Archive for the ‘Alain Resnais’ Category

Hiroshima Mon Amour

Mom: “They are in their teens and eloped. She was found and brought back home; tried commiting suicide. Ultimately, her folks had to relieve her. Now she lives with him, away from their folks.” I scoff. Teenage love!

Couple of weeks ago I watched Alain Resnais’ “Hiroshima Mon Amour”, and memory floods of my love when back in my teens. Pop forced me not to talk to her and scoffed, “Teenage love!”

As much Resnais’ film is a love story on the outset, its about the acts of forgetting and remembering. “Memory beyond consolation, memory of shadows and stones.” Beyond the need to empathize, to remember. The struggle to understand why we need to remember. “Why deny the existence of the need to remember?” The struggle to remember. “And yet, I forget!” And we forget. And yet, “We have to stay away from all troubled thoughts in life, else we’d suffocate to death!” Where does one find the balance? How can one stay afloat with the memories and not drown in the eddy of forgetfulness?

The film is also a statement against war. Against means to war. Sufferings of war don’t end at the battlefield, nor do they end when the signs of war have vanished. War lives forever within every being, within their forgetting memories, varying only in degree, affecting their lifes unexpectedly.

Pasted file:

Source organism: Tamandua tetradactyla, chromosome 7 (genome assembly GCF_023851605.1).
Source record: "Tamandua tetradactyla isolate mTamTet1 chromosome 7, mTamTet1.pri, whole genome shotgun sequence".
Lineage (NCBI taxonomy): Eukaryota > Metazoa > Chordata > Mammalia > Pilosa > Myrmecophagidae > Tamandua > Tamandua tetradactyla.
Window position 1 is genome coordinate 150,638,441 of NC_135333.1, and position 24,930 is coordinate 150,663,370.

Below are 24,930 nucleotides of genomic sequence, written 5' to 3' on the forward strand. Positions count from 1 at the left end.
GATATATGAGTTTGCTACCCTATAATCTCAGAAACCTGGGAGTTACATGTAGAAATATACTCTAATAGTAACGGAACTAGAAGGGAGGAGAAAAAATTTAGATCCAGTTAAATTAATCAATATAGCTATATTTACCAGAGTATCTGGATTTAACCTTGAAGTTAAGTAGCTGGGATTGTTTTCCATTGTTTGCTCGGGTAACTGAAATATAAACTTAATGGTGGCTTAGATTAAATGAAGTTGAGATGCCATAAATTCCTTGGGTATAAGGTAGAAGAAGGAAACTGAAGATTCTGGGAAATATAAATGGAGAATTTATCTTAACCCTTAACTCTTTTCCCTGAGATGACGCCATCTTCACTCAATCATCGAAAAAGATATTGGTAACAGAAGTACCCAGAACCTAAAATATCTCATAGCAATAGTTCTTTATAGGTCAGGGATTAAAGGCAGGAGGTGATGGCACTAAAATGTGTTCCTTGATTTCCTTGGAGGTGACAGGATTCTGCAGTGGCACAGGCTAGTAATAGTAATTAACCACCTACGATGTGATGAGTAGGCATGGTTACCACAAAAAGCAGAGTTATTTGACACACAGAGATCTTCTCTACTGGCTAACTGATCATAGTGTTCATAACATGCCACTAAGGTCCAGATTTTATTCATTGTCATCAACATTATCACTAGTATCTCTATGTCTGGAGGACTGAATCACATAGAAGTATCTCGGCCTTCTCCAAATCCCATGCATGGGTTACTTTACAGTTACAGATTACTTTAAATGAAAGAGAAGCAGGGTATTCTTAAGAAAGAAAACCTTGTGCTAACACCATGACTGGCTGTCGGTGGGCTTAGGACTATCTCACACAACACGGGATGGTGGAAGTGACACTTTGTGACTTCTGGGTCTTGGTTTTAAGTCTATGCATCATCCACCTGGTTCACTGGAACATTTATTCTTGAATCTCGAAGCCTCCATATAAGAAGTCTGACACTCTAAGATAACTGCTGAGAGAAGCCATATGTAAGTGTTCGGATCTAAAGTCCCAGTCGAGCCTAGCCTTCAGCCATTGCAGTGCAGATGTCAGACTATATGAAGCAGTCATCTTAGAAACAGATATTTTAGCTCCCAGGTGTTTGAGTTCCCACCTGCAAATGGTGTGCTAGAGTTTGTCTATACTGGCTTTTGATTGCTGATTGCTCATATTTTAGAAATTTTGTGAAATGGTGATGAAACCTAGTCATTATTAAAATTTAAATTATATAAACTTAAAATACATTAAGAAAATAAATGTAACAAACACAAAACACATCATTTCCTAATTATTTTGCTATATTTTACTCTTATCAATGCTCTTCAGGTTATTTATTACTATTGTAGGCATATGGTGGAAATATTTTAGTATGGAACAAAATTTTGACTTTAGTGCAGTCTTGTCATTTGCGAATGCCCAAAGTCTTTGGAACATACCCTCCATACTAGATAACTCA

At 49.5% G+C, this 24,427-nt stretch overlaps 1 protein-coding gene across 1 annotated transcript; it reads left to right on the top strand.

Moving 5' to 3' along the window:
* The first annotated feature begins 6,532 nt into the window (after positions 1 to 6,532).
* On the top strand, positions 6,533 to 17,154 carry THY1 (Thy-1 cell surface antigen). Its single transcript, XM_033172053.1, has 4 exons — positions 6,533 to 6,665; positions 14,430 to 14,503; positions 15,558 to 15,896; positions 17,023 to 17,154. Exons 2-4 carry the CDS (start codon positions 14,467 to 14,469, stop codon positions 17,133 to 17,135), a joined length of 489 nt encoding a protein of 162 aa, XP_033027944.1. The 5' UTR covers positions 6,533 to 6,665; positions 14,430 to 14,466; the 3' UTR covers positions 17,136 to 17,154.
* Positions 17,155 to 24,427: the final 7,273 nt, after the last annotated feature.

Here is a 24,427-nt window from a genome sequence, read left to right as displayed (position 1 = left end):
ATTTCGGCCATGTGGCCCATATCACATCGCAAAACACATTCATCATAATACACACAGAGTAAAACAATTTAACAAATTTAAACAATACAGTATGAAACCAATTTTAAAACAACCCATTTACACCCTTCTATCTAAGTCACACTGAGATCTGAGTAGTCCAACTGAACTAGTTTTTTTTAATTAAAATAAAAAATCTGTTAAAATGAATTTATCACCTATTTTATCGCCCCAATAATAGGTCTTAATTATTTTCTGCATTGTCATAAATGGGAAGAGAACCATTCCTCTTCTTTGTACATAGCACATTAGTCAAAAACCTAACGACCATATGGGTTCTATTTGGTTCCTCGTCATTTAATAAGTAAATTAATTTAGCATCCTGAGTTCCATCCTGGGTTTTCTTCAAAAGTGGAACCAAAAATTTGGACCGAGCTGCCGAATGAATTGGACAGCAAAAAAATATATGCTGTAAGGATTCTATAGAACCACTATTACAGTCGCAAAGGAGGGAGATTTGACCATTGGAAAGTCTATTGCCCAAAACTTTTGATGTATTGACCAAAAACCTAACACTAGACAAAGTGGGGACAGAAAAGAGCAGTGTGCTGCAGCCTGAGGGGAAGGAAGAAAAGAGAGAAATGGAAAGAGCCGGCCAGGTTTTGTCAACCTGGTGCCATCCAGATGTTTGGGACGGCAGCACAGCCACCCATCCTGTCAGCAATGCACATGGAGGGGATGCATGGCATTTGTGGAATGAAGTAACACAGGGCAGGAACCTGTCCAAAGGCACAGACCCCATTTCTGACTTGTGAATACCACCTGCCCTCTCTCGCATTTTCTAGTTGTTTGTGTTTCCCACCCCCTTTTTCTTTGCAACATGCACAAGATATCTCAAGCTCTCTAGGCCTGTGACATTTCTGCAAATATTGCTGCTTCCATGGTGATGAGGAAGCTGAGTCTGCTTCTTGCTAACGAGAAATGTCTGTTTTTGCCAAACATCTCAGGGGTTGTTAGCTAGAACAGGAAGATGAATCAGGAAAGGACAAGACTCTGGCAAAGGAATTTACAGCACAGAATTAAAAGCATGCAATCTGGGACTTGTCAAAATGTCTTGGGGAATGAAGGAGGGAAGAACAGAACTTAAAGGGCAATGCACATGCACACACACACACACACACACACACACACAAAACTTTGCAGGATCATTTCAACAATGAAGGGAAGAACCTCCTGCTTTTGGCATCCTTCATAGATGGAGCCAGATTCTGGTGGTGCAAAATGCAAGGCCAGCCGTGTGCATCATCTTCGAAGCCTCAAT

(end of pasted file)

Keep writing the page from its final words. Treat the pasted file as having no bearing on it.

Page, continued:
When she (Emmanuel Riva) falls for a japanese man (Eiji Okada) while shooting for a film on location in japan, memories of her first “impossible” love to a german soldier in france, during the wee end of WWII, returns to haunt her. The locals murder the german soldier and make her a scapegoat of unpatriotism rendering an apparent true love impossible. Now a married mom, her unexpected emotion of love, which started as a one-nighter, to this married japanese man seems doomed too as she needs to board a flight the next day back to france, to her family. Both know that it is impossible, but want to hold on and see each other. If apart, both know they will gradually and inevitably forget one another, however hard they try to hold. As the film gradually reveals, we find that this affair has taken over, unintentionally, as a form of catharsis for her, but ultimately falls short of a┬ácomplete catharsis, as questions abound for which answers fall short. This review puts it well: “…two people hopelessly separated, not by their marital status or culture, but by the burden of their memories.”

The film flows like a poem, a concise poem, poetic in verse and image.

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